Foreign investment can be attractive to both firms seeking funds by cross-listing overseas, and investors seeking to diversify and offset risk. But deciding when to seek or place foreign investment is a complex one.
One puzzling phenomenon is that investors tend to prefer to place their money closer to home even when this is not strictly rational.
“In a perfect world, without market frictions or restrictions, you should allocate money according to the weight of each country in the world, but this doesn’t happen. In a country like the United States, for example, which represented 39% of the global market in 2012, 75% of investment was in the home market.
“Similarly, Hong Kong represented 2.5% of the global market, but 57% of investment was in the home market. Almost all countries suffer from home bias.”
Various reasons have been attributed to this – in emerging markets, for instance, there may be restrictions on how much citizens can invest overseas.
Professor Shiheng Wang has been looking at the relationship between cross-listing and accounting standards, because information barriers caused by various accounting standards difference cross countries can affect how firms and investors behave when listing or investing abroad.
She gave the example of Samsung. In 2011, when Korean companies adopted International Financial Reporting Standards (IFRS), the firm’s core earnings changed overnight, rising by nearly nine per cent. Its performance was exactly the same, but it was now accounted for in a different way and looked more profitable.
This example illustrated the potential for forecasting error when financial analysts followed firms that used accounting standards unfamiliar to the analysts. When accounting standards were more harmonized, the problem should mitigate, as Professor Wang demonstrated in a study of 25 European countries that adopted IFRS in 2005. Forecast error among foreign financial analysts covering this group subsequently reduced by almost half and the effect was most pronounced among financial analysts from countries that adopted IFRS.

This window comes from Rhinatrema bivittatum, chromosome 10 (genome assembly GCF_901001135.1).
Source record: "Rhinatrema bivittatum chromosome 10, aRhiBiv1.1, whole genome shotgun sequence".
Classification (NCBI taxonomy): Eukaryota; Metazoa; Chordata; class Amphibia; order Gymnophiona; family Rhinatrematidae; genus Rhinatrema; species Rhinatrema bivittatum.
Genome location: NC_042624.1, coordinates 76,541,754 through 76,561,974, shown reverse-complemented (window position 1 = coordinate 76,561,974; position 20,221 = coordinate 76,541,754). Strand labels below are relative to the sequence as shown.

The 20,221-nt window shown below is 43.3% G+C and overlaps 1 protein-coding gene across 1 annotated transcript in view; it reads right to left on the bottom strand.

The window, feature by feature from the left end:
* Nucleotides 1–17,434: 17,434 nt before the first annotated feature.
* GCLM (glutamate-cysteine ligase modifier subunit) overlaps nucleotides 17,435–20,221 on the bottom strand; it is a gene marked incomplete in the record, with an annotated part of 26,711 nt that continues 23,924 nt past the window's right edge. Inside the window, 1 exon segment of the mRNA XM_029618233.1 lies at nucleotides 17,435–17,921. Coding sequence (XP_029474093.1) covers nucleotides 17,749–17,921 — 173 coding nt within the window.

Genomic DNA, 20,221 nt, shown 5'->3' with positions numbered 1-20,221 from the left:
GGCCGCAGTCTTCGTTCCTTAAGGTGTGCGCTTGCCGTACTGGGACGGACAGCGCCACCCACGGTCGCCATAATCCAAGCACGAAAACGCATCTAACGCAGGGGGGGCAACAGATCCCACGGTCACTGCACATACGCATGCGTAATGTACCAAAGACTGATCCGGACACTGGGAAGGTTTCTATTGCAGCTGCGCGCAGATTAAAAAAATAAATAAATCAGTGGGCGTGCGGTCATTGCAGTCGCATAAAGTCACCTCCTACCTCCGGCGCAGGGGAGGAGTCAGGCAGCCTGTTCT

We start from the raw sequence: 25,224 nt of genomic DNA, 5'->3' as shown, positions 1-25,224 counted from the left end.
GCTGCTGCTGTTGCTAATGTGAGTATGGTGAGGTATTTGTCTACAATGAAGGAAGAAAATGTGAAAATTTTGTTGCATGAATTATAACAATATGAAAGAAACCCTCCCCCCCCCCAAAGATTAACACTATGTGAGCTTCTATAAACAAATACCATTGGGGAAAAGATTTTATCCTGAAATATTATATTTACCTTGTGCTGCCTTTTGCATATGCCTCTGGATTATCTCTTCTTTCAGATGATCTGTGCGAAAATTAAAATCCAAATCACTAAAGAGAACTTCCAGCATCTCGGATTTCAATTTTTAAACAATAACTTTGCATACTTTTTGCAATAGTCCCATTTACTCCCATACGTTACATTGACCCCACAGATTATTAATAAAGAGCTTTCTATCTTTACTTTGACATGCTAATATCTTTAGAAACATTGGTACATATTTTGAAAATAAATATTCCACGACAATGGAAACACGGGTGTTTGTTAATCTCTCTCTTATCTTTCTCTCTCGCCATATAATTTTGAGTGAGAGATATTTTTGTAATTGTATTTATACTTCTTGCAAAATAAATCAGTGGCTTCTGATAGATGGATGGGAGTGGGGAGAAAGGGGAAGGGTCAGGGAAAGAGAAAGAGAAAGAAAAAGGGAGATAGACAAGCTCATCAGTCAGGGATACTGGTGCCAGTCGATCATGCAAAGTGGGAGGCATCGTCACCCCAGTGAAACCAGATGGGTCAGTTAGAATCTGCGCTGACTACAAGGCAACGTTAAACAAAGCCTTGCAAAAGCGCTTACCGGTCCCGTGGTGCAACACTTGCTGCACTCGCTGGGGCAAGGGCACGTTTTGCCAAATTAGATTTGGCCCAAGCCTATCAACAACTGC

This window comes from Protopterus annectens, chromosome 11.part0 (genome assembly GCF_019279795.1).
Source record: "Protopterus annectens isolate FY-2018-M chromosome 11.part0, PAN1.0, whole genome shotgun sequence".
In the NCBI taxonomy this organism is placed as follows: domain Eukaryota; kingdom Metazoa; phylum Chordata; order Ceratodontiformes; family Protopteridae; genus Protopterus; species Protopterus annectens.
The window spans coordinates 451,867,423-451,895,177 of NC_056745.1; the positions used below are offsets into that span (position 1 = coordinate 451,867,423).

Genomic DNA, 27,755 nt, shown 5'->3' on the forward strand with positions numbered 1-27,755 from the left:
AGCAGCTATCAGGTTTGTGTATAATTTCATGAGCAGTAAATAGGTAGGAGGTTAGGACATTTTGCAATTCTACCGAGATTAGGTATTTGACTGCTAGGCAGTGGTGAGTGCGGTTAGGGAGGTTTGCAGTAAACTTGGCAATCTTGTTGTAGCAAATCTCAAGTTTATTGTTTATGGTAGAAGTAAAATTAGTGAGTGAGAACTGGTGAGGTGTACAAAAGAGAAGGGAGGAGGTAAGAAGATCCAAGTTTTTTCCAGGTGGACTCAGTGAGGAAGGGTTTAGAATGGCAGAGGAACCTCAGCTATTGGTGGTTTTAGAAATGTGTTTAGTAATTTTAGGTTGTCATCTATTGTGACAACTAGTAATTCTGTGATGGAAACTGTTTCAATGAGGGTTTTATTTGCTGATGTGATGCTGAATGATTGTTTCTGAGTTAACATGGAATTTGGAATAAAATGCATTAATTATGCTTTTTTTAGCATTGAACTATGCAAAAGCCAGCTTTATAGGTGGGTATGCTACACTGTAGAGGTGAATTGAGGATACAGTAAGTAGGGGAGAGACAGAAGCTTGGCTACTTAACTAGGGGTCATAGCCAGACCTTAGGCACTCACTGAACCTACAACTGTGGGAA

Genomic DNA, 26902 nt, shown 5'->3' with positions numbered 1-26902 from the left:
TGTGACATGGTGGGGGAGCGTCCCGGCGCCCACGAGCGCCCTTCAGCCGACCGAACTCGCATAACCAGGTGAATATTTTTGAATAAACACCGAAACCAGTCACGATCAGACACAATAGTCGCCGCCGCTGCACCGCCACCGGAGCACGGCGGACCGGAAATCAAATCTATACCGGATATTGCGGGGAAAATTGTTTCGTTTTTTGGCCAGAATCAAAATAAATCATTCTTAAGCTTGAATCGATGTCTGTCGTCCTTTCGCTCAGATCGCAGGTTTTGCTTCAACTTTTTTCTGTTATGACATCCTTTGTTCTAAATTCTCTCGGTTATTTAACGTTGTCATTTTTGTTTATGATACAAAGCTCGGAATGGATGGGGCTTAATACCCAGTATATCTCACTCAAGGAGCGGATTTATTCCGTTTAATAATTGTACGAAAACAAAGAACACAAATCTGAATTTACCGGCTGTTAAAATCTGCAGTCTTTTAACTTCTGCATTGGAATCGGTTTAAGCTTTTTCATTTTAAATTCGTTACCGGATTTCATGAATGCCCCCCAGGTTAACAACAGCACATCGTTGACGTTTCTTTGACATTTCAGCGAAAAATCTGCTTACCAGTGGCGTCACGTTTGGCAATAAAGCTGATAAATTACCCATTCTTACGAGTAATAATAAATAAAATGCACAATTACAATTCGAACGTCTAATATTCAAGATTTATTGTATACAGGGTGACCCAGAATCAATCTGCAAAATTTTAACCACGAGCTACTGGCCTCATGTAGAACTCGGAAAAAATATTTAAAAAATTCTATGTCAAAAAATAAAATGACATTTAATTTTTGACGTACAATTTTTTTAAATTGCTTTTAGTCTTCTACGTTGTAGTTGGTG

Foreign investment was also positively affected. Within two years of IFRS adoption, the percentage of foreign investment increased by about four per cent overall. (Hong Kong also adopted IFRS at this time and saw foreign investment increase by 7.6%.) The greatest increase came from other countries adopting IFRS at the same time.
“If a company wants to cross-list, it is better to go to countries with similar accounting standards as the home country because foreign investors will find it easier to understand the accounting information. It also lowers the financial reporting costs for the firms to list abroad” she said.
However, she cautioned that home bias can still exist because standards can never be completely harmonised due to manager discretion.
“The insight for real-world practice is that to be rational, investors should be very careful to invest in foreign firms with accounting standards that are easy to understand, using accounting practices that are familiar to them. Firms that decide to cross-list should consider the practice in the home country of foreign investors, then try to follow that as much as possible,” Professor Wang said.
“Some firms may ask how they can cater to a foreign investor’s demands when they are restricted by their own country’s regulations and policies. The answer is that they probably have to voluntarily disclose more information beyond the regulatory requirement. No single financial statement is going to make everybody happy. That means being more forthcoming and transparent with respect to information disclosure.”
Professor Shiheng Wang of the Business School’s Department of Accounting was speaking at the Business Insights luncheon in January 2015.